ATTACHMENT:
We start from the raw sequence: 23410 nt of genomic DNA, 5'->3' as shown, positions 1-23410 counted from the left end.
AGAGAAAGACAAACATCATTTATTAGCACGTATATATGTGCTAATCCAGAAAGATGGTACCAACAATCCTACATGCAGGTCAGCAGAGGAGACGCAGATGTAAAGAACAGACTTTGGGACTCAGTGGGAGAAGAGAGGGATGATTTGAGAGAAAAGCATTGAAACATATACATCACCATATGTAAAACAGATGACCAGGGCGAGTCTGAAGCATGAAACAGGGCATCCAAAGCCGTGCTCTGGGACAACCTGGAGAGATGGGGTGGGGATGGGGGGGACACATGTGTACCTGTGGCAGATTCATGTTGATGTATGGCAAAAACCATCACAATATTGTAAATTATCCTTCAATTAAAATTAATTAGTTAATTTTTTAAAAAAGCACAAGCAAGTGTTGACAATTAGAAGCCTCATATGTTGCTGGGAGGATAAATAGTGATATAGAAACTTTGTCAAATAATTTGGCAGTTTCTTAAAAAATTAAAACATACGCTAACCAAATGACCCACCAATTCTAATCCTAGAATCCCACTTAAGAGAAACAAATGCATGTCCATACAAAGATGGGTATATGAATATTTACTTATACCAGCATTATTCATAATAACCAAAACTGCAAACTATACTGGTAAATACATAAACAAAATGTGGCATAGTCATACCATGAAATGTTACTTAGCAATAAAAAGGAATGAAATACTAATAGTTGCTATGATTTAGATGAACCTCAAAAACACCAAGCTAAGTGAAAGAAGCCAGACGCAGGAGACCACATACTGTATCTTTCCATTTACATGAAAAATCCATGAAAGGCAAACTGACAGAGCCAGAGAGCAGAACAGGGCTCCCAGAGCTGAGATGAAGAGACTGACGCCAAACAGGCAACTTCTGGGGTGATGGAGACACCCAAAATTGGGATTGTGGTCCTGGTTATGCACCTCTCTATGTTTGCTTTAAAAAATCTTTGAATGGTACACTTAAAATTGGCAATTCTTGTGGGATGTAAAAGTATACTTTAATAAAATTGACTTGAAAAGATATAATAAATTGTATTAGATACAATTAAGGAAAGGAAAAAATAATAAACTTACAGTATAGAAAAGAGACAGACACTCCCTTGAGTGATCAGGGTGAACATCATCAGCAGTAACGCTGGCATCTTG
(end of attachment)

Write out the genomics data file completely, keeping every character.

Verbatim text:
We start from the raw sequence: 23410 nt of genomic DNA, 5'->3' as shown, positions 1-23410 counted from the left end.
AGAGAAAGACAAACATCATTTATTAGCACGTATATATGTGCTAATCCAGAAAGATGGTACCAACAATCCTACATGCAGGTCAGCAGAGGAGACGCAGATGTAAAGAACAGACTTTGGGACTCAGTGGGAGAAGAGAGGGATGATTTGAGAGAAAAGCATTGAAACATATACATCACCATATGTAAAACAGATGACCAGGGCGAGTCTGAAGCATGAAACAGGGCATCCAAAGCCGTGCTCTGGGACAACCTGGAGAGATGGGGTGGGGATGGGGGGGACACATGTGTACCTGTGGCAGATTCATGTTGATGTATGGCAAAAACCATCACAATATTGTAAATTATCCTTCAATTAAAATTAATTAGTTAATTTTTTAAAAAAGCACAAGCAAGTGTTGACAATTAGAAGCCTCATATGTTGCTGGGAGGATAAATAGTGATATAGAAACTTTGTCAAATAATTTGGCAGTTTCTTAAAAAATTAAAACATACGCTAACCAAATGACCCACCAATTCTAATCCTAGAATCCCACTTAAGAGAAACAAATGCATGTCCATACAAAGATGGGTATATGAATATTTACTTATACCAGCATTATTCATAATAACCAAAACTGCAAACTATACTGGTAAATACATAAACAAAATGTGGCATAGTCATACCATGAAATGTTACTTAGCAATAAAAAGGAATGAAATACTAATAGTTGCTATGATTTAGATGAACCTCAAAAACACCAAGCTAAGTGAAAGAAGCCAGACGCAGGAGACCACATACTGTATCTTTCCATTTACATGAAAAATCCATGAAAGGCAAACTGACAGAGCCAGAGAGCAGAACAGGGCTCCCAGAGCTGAGATGAAGAGACTGACGCCAAACAGGCAACTTCTGGGGTGATGGAGACACCCAAAATTGGGATTGTGGTCCTGGTTATGCACCTCTCTATGTTTGCTTTAAAAAATCTTTGAATGGTACACTTAAAATTGGCAATTCTTGTGGGATGTAAAAGTATACTTTAATAAAATTGACTTGAAAAGATATAATAAATTGTATTAGATACAATTAAGGAAAGGAAAAAATAATAAACTTACAGTATAGAAAAGAGACAGACACTCCCTTGAGTGATCAGGGTGAACATCATCAGCAGTAACGCTGGCATCTTG